State Leadership of the Year winners talk COVID-19 challenges

The 2021 StateScoop 50 Awards recognize the top people and projects in state government IT. In interviews with StateScoop, winners of this year’s prizes look back at their work over the past year, most of which was dominated by the COVID-19 pandemic.

This week, winners of the StateScoop 50 State Leadership of the Year winners share their lessons learned during the health crisis, their biggest challenges during the pandemic and the technologies and practices they believe to be underappreciated in government.

Previous interviews in the 2021 StateScoop 50 Awards include winners in the GoldenGov category.

Reporting by Emily Bamforth, Benjamin Freed, Ryan Johnston, Jake Williams and Colin Wood. These interviews were edited and condensed.

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DeAngela Burns-Wallace, chief information technology officer of Kansas

DeAngela Burns-Wallace, chief information technology officer of Kansas

What lesson will you take with you from the pandemic?

Making time to strategize and plan can make all the difference not only in execution but buy-in from staff and stakeholders. We get so caught up in the day-to-day that we don’t always have enough time to clear the roadmap and ensure everyone is on the same page. The pandemic helped us take stock, regroup and realign toward common goals.

What was the biggest challenge you faced during the pandemic?

Balancing the ever-changing and unprecedented business and IT needs and keeping our staff whole — physically and mentally. We were called on to do things to support business operations that we have not done before or at speed for which we don’t usually operate. We met the challenge and supported the delivery of services to Kansans across the state but it was important to not meet this demand at the cost of staff themselves.

What’s an underappreciated IT practice or technology that more people should know about?

Design thinking. Over the years I have learned more and more from colleagues at Stanford d.school. Design thinking can be defined as iterative processes in which we seek to understand the user, challenge assumptions and redefine problems in an attempt to identify alternative strategies and solutions that might not be instantly apparent with our initial level of understanding. At its core, it is the belief that human-centered design is powerful. The power lies in the teams, leaders, partners and stakeholders working in more effective, collaborative and strategic ways.

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Greg Kunz, strategy business office chief at the Idaho Dept. of Health and Welfare

Greg Kunz, strategy business office chief at the Idaho Dept. of Health and Welfare

What lesson will you take with you from the pandemic?

It strengthened many of my previous convictions. One is don’t put off anything that you can do right now. Do the thing and understand what the next actionable task is. It’s one of my bylines: what’s the next actionable task? Because time was compressed and the level of understanding of a problem and ability to construct a solution was so difficult, I think it just added more fuel to this fire.

What was the biggest challenge you faced during the pandemic?

The pandemic challenged us in the areas of brainstorming, collaboration and creativity. And the reason why is that many of the tasks that were related to ‘take this thing and do this thing’ or ‘move this thing from this place to this place’ were things that could be done remotely. But the creative problem solving, the solutions that require collaboration or coordination, were significantly more difficult because the bandwidth of interaction between people was just not great. And if you had new people it was harder, and obviously if you had relationships that existed with vendors or others it was less difficult. Time was a constant pressure point because things took longer and the challenge was that timing was really compressed.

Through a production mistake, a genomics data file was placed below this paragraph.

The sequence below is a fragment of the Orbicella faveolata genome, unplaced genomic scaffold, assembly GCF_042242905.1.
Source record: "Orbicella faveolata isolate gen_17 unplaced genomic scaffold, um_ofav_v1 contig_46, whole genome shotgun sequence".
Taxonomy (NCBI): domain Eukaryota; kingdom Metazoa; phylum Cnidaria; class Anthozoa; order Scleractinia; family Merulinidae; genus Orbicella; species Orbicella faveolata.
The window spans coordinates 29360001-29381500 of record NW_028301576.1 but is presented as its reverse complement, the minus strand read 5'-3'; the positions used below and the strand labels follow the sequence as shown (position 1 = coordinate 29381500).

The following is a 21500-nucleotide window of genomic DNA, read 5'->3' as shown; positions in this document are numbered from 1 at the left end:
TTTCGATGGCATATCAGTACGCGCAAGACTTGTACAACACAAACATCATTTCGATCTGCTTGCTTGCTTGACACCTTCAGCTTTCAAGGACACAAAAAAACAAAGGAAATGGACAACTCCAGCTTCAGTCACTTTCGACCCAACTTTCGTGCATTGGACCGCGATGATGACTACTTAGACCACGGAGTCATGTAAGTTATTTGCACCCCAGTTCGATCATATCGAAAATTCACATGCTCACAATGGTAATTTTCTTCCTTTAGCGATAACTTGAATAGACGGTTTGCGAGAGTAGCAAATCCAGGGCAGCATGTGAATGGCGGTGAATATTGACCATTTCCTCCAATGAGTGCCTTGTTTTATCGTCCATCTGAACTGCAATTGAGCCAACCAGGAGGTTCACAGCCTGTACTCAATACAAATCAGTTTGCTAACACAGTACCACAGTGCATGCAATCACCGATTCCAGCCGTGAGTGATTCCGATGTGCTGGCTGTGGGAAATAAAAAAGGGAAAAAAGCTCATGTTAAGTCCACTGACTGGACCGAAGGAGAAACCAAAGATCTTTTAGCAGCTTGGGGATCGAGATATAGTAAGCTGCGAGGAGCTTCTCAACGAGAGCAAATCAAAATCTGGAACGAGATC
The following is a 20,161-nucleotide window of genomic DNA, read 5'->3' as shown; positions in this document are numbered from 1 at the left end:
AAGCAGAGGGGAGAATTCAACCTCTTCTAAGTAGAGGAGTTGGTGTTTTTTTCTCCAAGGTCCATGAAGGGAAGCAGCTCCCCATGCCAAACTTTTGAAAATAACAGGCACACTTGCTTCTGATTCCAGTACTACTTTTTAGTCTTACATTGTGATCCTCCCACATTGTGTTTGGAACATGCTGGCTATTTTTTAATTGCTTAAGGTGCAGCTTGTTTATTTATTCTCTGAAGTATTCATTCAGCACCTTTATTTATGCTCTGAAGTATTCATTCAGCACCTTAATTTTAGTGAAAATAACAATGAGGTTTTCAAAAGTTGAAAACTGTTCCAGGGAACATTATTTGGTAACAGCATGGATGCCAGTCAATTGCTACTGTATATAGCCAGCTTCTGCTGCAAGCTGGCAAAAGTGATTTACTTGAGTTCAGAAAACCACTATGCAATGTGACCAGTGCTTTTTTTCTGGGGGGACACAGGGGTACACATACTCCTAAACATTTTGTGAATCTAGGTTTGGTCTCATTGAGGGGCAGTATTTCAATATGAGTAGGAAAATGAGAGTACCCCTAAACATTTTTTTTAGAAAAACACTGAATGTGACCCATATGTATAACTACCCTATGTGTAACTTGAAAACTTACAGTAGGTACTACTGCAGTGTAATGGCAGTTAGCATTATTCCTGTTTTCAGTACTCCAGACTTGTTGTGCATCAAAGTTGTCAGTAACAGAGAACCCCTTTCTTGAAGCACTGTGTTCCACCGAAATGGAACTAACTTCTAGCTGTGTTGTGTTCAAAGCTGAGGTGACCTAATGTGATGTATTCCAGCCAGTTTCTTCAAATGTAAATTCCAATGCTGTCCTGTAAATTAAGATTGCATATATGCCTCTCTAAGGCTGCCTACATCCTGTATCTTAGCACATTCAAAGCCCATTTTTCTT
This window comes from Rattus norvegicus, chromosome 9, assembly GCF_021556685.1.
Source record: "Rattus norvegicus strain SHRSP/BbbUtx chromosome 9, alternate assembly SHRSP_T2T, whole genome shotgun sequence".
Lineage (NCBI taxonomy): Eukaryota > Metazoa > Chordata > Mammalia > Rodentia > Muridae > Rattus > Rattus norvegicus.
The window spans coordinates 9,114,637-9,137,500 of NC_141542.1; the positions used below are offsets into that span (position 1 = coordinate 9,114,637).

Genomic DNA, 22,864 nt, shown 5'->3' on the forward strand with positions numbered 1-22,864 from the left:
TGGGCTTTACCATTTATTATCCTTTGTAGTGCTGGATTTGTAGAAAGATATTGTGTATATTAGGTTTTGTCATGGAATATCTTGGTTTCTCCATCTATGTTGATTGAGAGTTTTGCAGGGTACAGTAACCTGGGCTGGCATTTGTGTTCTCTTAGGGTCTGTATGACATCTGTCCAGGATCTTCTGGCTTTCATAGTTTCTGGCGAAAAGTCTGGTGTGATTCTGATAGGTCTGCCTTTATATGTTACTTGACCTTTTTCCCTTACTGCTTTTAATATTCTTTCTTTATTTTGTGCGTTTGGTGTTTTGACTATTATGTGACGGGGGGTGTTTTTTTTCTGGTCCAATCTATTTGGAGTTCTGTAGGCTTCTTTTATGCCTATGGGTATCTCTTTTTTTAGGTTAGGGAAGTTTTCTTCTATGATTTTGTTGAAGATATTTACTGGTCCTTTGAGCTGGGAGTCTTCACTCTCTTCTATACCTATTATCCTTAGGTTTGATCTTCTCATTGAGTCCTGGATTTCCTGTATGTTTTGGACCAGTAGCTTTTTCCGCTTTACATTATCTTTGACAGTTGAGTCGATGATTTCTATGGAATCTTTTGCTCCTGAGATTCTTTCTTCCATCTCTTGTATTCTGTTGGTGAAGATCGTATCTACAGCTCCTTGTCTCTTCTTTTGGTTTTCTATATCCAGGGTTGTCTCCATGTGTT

What’s an underappreciated IT practice or technology that helped you during the pandemic?

This is going to sound weird, but connecting to people. Talking and connecting to people is the single most important thing that I think we could do. The phone, for example. We do video conferencing and it’s kind of crappy, and I don’t think it’s come into its own yet. If I’m solving a big problem, how do you connect and talk to someone about what the problem is? Technology loves to put a technical solution in a place, but it’s less confident about understanding the full problem that needs to be solved, which requires a business construct around the problem. Don’t just go throw technology at it.

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Tony McGaughey, CIO of Georgia Dept. of Public Health

Tony McGaughey, CIO of Georgia Dept. of Public Health

What lesson will you take with you from the pandemic?

Our biggest one is moving to the cloud, which we had already started prior to the pandemic. We accelerated that. Had we not had access to the cloud, it would have been a lot harder for us to stand up the applications that we had to stand up during the pandemic.

What was the biggest challenge you faced during the pandemic?

The biggest challenge was developing and implementing pandemic-specific applications in a very short time period. We developed and implemented three different applications during the pandemic and they were all developed and implemented in a six-to-eight-week time span. Normally, it takes about nine months to do, because you take a little longer for requirements gathering and the development piece, but we had to do that in a much condensed time frame.

What’s an underappreciated IT practice or technology that helped you during the pandemic?